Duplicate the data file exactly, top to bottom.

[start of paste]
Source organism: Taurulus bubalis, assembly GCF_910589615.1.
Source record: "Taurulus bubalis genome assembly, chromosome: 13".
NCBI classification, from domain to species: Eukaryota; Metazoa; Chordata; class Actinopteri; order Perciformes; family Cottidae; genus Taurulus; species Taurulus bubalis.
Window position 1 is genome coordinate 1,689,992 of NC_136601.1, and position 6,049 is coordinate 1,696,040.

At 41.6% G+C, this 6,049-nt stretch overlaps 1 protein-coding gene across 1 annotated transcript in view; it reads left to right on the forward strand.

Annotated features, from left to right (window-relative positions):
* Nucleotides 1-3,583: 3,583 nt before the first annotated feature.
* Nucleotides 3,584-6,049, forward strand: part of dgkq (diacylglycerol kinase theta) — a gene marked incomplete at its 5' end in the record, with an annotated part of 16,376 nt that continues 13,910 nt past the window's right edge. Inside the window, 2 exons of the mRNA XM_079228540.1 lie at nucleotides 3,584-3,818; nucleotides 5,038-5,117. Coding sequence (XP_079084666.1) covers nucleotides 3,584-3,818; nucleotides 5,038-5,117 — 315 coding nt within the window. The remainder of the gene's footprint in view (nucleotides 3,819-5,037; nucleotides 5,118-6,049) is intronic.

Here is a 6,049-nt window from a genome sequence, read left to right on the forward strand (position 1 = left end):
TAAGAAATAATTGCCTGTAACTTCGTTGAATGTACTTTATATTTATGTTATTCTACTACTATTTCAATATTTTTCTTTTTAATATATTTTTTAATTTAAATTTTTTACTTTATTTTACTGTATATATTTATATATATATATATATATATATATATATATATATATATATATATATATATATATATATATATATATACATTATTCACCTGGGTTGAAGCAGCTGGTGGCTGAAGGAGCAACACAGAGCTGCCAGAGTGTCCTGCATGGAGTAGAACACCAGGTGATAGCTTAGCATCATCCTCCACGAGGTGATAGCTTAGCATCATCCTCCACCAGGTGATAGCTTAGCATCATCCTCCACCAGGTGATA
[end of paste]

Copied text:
Source organism: Taurulus bubalis, assembly GCF_910589615.1.
Source record: "Taurulus bubalis genome assembly, chromosome: 13".
NCBI classification, from domain to species: Eukaryota; Metazoa; Chordata; class Actinopteri; order Perciformes; family Cottidae; genus Taurulus; species Taurulus bubalis.
Window position 1 is genome coordinate 1,689,992 of NC_136601.1, and position 6,049 is coordinate 1,696,040.

At 41.6% G+C, this 6,049-nt stretch overlaps 1 protein-coding gene across 1 annotated transcript in view; it reads left to right on the forward strand.

Annotated features, from left to right (window-relative positions):
* Nucleotides 1-3,583: 3,583 nt before the first annotated feature.
* Nucleotides 3,584-6,049, forward strand: part of dgkq (diacylglycerol kinase theta) — a gene marked incomplete at its 5' end in the record, with an annotated part of 16,376 nt that continues 13,910 nt past the window's right edge. Inside the window, 2 exons of the mRNA XM_079228540.1 lie at nucleotides 3,584-3,818; nucleotides 5,038-5,117. Coding sequence (XP_079084666.1) covers nucleotides 3,584-3,818; nucleotides 5,038-5,117 — 315 coding nt within the window. The remainder of the gene's footprint in view (nucleotides 3,819-5,037; nucleotides 5,118-6,049) is intronic.

Here is a 6,049-nt window from a genome sequence, read left to right on the forward strand (position 1 = left end):
TAAGAAATAATTGCCTGTAACTTCGTTGAATGTACTTTATATTTATGTTATTCTACTACTATTTCAATATTTTTCTTTTTAATATATTTTTTAATTTAAATTTTTTACTTTATTTTACTGTATATATTTATATATATATATATATATATATATATATATATATATATATATATATATATATATATATATATATATACATTATTCACCTGGGTTGAAGCAGCTGGTGGCTGAAGGAGCAACACAGAGCTGCCAGAGTGTCCTGCATGGAGTAGAACACCAGGTGATAGCTTAGCATCATCCTCCACGAGGTGATAGCTTAGCATCATCCTCCACCAGGTGATAGCTTAGCATCATCCTCCACCAGGTGATA